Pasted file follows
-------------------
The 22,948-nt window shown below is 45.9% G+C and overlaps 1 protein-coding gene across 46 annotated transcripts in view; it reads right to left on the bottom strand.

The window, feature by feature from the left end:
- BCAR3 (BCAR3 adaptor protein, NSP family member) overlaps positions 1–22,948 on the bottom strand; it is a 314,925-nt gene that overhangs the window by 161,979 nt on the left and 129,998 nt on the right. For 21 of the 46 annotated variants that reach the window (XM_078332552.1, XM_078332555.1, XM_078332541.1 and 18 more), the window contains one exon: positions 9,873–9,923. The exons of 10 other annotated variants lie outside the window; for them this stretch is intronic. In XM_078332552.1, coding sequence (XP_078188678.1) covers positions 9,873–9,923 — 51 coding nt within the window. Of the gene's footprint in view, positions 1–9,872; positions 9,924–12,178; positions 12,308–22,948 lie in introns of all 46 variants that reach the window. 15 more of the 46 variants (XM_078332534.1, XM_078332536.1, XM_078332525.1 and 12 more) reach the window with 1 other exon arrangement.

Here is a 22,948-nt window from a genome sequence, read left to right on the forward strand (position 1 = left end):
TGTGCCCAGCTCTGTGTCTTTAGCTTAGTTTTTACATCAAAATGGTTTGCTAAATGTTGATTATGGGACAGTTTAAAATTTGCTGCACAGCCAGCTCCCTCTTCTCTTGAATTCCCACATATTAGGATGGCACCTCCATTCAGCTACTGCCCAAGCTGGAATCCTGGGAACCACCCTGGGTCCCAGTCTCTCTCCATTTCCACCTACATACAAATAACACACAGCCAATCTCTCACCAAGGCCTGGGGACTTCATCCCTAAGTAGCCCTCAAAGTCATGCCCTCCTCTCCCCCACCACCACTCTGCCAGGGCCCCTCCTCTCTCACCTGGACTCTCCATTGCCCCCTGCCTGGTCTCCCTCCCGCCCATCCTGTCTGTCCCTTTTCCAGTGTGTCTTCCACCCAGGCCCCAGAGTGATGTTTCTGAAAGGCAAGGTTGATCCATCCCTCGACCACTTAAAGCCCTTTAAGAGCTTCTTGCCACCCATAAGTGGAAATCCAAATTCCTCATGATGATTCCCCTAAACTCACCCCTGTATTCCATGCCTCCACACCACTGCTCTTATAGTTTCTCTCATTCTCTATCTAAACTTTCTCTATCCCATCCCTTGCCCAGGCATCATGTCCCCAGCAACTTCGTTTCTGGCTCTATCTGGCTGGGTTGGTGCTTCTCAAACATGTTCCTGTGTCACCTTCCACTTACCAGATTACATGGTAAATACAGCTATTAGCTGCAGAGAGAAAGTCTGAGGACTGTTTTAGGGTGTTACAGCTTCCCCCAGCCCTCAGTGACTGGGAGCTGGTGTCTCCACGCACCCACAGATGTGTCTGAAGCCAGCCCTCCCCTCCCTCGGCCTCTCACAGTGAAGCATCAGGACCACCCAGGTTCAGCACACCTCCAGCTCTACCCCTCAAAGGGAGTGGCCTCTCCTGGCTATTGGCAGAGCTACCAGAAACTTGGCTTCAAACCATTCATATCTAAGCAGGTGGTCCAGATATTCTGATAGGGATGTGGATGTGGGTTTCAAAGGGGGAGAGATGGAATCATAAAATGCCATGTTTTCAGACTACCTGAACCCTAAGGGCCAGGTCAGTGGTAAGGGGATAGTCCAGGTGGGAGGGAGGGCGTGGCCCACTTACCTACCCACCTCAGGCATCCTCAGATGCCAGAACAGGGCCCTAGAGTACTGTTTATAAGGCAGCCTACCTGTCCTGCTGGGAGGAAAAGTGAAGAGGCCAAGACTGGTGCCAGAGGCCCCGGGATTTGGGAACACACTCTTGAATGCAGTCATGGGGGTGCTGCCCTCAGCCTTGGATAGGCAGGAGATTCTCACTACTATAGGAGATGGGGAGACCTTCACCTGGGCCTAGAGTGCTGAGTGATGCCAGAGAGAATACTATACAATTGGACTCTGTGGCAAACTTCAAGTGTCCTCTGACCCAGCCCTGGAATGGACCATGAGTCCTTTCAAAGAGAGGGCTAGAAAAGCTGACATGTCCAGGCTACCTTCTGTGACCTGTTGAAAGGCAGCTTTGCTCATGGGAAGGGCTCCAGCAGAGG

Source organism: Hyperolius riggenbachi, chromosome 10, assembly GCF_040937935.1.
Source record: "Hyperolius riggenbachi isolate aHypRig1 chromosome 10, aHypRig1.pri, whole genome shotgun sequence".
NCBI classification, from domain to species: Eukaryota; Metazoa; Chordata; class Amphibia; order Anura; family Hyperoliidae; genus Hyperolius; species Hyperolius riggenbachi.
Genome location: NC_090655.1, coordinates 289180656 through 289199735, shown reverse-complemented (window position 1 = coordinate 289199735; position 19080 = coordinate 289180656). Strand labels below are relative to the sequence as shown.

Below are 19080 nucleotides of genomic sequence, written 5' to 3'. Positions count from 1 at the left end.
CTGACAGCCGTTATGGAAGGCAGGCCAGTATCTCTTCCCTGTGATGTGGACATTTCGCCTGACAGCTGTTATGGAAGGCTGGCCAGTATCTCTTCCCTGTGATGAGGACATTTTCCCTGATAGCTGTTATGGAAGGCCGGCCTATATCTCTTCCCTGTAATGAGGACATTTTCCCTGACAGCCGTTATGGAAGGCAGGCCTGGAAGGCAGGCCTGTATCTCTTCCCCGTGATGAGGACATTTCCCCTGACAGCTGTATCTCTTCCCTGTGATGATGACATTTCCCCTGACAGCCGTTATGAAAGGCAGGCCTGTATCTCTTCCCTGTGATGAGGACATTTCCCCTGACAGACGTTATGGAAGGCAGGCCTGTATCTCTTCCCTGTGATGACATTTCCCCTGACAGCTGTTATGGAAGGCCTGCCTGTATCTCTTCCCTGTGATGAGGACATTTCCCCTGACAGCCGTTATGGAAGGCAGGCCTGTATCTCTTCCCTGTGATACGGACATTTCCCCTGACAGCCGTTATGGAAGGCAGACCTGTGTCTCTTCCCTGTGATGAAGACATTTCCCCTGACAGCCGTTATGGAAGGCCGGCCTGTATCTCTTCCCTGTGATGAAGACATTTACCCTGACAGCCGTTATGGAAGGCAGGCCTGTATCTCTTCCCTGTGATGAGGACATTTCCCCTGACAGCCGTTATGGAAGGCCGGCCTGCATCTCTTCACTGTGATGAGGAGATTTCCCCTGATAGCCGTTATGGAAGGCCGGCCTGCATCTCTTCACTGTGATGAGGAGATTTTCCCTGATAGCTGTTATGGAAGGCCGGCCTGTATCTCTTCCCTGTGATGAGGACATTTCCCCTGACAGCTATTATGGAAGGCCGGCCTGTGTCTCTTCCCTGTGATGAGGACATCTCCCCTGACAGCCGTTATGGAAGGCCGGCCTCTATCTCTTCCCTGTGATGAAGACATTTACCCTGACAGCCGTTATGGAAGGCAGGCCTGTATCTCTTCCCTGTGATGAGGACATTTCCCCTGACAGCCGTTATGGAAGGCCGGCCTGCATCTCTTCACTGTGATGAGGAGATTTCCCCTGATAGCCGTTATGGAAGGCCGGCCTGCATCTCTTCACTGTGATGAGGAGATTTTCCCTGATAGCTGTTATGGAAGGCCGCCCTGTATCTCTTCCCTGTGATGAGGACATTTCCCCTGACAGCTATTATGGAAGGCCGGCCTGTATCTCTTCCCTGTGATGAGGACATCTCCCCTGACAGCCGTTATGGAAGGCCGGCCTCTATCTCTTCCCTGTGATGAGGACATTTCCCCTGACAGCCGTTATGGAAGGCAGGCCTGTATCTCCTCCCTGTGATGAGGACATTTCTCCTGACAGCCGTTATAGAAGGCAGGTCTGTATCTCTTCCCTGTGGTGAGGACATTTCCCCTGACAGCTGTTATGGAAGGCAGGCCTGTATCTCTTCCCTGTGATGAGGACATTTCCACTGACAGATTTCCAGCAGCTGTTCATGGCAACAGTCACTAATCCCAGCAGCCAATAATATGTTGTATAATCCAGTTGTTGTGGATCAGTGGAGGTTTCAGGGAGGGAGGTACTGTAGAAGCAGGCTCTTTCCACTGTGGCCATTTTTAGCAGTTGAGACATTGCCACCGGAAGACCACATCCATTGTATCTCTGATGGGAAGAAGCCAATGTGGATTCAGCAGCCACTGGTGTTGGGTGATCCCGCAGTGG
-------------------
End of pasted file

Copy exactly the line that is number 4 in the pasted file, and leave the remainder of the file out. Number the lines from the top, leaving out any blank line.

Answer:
Here is a 22,948-nt window from a genome sequence, read left to right on the forward strand (position 1 = left end):